Kate Koenig, Arts Editor
This past Wednesday October 12, the Foothills Performing Arts Center was honored to present “drummer’s drummer” Carl Palmer. Palmer is most known for his work with Emerson, Lake & Palmer (ELP,) a progressive rock act from the 70s, but also for his involvement in The Crazy World of Arthur Brown, Atomic Rooster and Asia.
Oneonta favorite Dopapod fit perfectly on the bill as opener, dutifully delivering an unfailingly fascinating set of instrumental jams. Layered guitar effects by Rob Compa with organ groans, growls and warbles from keyboardist Eli Winderman made their sound seem like the soundtrack to an epic space monster battle. Backed by tightly deliberate yet consistently funky drumming and technical bass grooves, their sound moved over, under and through genres including afro-beat, funk, trance and progressive rock. It’s a challenge to keep an audience interested in solely instrumental music, but Dopapod knows what they’re doing; various time signatures kept things interesting and a voice could be heard in their music although none literally exists.
This was only a small preparation for what came next. Placed center stage with a dual kick drum and gong setup, and flanked by bassist Simon Fitzpatrick and lead guitarist Paul Bielatowicz, Palmer led the power trio with colossal energy as they obliterated piece after piece. Opening with “Karn Evil 9” they moved their way through a string of ELP classics, including “Take a Pebble,” “Bitch’s Crystal” and “Trilogy.” The musicianship of the assisting band members was not in short supply; at one point, Fitzpatrick plucked his bass like a banjo and bowed it like a violin with astonishing technique.
Aside from their musically complex originals, ELP was known for adapting classical and jazz pieces to their 70s progressive rock sound. This culminated in an early release, their 1971 interpretation of Modest Mussorgsky’s classical suite “Pictures at an Exhibition,” recorded live. Palmer’s band took on the task of performing a heavier version from start to finish, a treat for the audience who leapt from their seats in ovation at the close.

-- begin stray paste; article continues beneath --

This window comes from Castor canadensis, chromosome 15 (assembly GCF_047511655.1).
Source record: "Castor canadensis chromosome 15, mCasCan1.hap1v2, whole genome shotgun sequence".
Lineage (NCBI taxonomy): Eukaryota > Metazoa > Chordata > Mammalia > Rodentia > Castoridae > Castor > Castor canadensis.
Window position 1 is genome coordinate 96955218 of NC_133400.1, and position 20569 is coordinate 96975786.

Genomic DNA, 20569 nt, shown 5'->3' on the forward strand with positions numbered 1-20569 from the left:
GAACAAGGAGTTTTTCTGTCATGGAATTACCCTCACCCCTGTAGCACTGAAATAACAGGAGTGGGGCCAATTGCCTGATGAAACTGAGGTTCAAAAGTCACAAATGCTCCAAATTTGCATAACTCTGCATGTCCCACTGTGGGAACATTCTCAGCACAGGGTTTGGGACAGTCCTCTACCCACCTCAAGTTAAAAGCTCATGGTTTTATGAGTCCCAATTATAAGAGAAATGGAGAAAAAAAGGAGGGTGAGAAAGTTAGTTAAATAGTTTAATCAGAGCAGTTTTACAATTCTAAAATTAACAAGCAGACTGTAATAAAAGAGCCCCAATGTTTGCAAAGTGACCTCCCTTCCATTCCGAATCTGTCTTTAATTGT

This was the “first real show” of the tour according to Bielatowicz, and the band appeared confident and rehearsed although not without a bit of sass. During a more complicated piece Palmer muttered an audible “shut up” when a few members of the audience whooped in the middle of a dramatic pause. After the show, he signed autographs but his manager announced to the crowd that no handshakes, only “fist bumps” would be acceptable as Palmer feared an intoxicated fan could injure his hands, therefore affecting his playing ability.
It was clear why Palmer is such a celebrated musician, as during an extensive solo towards the end of the set, he showed tremendous technical proficiency and began balancing and projecting his sticks onto the kit in jaw-dropping display without losing the beat. He is also well-versed in music business strategy; earlier in the day, he gave a free lecture in which he imparted his knowledge on the industry to those in attendance.
The Times had the pleasure of speaking with Palmer a few days after the show, where he spoke of his experience, influences and background. Having been playing professionally since the age of 14, he has studied at the Guildhall School of Music, one of Europe’s leading conservatories, as well as the Royal Academy in England, under five to six personal teachers. He cites many influences “outside of the drumming world,” including Miles Davis, the Dave Brubeck Quartet, Errol Garner, Oscar Peterson and Dexter Gordon. He’s been playing with Bielatowicz and Fitzpatrick under the Palmer moniker since 2003, and describes the experience as “remarkable.” While the group is a trio like ELP, the main melodic instrument has switched from organ to guitar, which Palmer seems to enjoy: “If you give the same guitar to [different people], they’ll sound completely different. You give somebody a stack of keyboards, and most of the keyboard players sound exactly the same, because of all the processed sounds. So there’s a bit more personality that you gain from using guitar in this type of classical adaptation work I’m doing, and because of that I think it gives a different inflection on the music.” As for future classical pieces to be adapted, Palmer is considering Stravinsky’s “Rite of Spring,” saying “there’s a lot more scope for the future in still playing a certain amount of well-known classical adaptations in this kind of ‘rock’ music, only-guitar type format.”
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